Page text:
Fast food workers in New York City walked off the job to protest low wages and demand unionization. The workers were organized by Occupiers and former ACORN members.
The New York Times reports that union organizers are trying to convince fast food workers to unionize.
The effort is being led by New York Communities for Change which is the name of the reorganized and rebranded former ACORN office in Brooklyn.
“I feel I deserve $15 an hour,” said Linda Archer, 59 a McDonalds cashier. “I work very hard.” Archer currently earns $8 an hour and averages 24 hours a week. (Read More)
NYCC is an offshoot of ACORN and has pretty much the same mission: “social and economic justice.”
NYCC’s own About Page touts this section, which should tell you quite a bit about its roots:
New York Communities for Change is a coalition of working families in low and moderate income communities fighting for social and economic justice throughout New York State. By using direct action, legislative advocacy, and community organizing, NY Communities’ members work to impact the political and economic policies that directly affect us.
Direct Action. Legislative Advocacy. Social and Economic Justice. Community Organizing. I contend NYCC is Occupy 2.0 and using a swanky, legit looking site to operate under. They even have paid strike organizers. I would not be shocked to find union backing also behind the founding of this group.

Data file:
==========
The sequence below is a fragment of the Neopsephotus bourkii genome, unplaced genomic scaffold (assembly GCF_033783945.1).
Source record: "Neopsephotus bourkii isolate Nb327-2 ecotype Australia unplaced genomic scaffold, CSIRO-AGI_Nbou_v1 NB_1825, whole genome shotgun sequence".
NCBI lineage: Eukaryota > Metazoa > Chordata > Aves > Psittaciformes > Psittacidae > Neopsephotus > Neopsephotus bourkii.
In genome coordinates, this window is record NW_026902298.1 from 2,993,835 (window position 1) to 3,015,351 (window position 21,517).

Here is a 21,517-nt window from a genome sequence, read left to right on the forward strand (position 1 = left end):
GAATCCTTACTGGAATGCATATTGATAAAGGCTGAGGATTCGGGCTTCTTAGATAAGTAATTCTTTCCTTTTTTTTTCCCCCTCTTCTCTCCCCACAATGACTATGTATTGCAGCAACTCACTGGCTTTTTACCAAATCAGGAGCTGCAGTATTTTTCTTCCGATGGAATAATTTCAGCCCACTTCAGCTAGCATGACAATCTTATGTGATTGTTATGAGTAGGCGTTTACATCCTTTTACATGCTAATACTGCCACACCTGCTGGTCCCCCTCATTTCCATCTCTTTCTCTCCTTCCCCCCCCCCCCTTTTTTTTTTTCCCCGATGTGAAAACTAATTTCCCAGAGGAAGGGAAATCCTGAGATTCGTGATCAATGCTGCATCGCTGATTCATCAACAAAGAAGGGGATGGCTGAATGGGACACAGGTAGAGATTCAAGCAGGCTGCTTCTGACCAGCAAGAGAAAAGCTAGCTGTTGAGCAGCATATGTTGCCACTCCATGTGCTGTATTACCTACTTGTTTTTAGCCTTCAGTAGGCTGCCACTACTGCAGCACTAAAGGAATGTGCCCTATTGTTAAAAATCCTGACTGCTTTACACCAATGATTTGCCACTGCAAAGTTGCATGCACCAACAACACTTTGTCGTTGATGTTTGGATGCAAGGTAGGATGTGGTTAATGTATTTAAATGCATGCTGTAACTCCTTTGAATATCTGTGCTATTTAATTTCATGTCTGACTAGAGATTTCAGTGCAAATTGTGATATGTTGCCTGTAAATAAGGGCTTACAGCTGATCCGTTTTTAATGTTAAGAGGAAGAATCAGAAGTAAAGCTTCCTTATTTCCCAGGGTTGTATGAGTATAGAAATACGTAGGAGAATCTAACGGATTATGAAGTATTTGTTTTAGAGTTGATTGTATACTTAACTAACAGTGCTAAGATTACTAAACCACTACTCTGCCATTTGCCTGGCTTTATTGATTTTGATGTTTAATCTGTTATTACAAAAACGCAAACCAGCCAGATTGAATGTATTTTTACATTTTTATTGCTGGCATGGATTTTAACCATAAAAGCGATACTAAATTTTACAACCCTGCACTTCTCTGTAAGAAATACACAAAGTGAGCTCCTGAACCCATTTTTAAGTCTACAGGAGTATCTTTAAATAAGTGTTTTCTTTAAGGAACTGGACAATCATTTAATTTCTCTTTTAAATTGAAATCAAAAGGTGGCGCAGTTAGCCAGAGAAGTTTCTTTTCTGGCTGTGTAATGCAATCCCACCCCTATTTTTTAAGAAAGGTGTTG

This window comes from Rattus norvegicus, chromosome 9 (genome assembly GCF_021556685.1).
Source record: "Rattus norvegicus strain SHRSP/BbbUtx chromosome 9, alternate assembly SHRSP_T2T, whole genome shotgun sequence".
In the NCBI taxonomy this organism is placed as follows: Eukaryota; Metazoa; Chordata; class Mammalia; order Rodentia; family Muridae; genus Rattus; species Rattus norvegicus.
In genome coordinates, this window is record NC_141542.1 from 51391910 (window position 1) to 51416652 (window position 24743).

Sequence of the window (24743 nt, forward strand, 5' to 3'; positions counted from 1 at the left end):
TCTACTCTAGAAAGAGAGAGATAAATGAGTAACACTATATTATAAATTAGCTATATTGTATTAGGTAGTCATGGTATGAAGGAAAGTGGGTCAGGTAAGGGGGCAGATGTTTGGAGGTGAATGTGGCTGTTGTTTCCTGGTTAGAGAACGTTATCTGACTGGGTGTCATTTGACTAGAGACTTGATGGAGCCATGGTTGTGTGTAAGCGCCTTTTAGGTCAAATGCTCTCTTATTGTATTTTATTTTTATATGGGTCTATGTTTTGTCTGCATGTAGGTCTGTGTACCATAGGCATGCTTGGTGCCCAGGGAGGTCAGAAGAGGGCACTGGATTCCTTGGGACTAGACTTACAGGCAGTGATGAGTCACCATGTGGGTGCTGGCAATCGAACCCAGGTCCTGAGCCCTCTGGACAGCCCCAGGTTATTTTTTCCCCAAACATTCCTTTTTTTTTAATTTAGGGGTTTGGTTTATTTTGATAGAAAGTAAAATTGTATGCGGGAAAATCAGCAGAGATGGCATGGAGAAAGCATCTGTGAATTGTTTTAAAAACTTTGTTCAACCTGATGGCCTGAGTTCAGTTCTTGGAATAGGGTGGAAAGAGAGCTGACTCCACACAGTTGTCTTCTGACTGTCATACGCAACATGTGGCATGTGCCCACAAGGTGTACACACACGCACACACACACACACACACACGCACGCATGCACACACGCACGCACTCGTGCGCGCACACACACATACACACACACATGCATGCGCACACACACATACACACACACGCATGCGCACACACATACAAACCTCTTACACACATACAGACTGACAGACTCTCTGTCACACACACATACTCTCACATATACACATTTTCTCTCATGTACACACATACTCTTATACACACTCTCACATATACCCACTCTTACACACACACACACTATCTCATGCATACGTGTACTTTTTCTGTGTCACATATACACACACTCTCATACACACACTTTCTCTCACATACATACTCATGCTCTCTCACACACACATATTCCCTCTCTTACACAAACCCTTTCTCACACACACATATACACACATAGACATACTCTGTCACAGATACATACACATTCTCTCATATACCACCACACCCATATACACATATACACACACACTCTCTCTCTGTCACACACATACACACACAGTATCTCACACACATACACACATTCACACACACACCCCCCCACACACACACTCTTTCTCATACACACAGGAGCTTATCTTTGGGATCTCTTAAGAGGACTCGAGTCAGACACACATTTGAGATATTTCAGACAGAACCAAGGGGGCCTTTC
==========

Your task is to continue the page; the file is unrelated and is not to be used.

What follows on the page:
Read the whole thing, where there is more on the Occupy angle.
As for the unions, back to the NYT article (page 2):
The sponsors of the fast-food campaign also include UnitedNY.org, the Black Institute and the Service Employees International Union, a powerful union that is playing a quiet but important role behind the scenes.
Several religious leaders are backing the effort. “I’ve become involved because it is primarily a matter of justice,” said the Rev. Michael Walrond of the First Corinthian Baptist Church in Harlem. “We seek to protect those who are the most vulnerable in our culture, and some of the most vulnerable people in the city are fast-food workers who work for poverty wages.”
According to the State Labor Department, median pay for fast-food workers in the city is around $9 an hour — or about $18,500 a year for a full-time worker.
Rev. Walrond might have good intentions, but by seeking to “protect” these workers his efforts could put some of them out of work completely. Either the companies will higher fewer workers and lay off existing workers, or they will pass the higher labor costs along to customers. Both scenarios will hurt business, as customers will either be turned off by bad service or they won’t be willing to pay higher prices.
Minimum wage in New York is $7.25 per hour, so most of the people working at these places make more than that. Fast food jobs are great for young kids just starting out, or people looking for a second job to help make ends meet. Unfortunately, in this economy these jobs are now the best some people can find. Of course you feel bad for them, but you can’t expect the employers to pay more than the jobs are worth. I’ve heard of roofers who make $15 per hour, and that job is a heck of a lot more demanding and dangerous than working at McDonalds. But the unions aren’t interested in reality. They just want more dues-paying members. And if these other organizations really cared about these workers, they’d spend their time training them so they could move on to better jobs. But they’re more interested in class warfare and sticking it to anyone they perceive as having too much.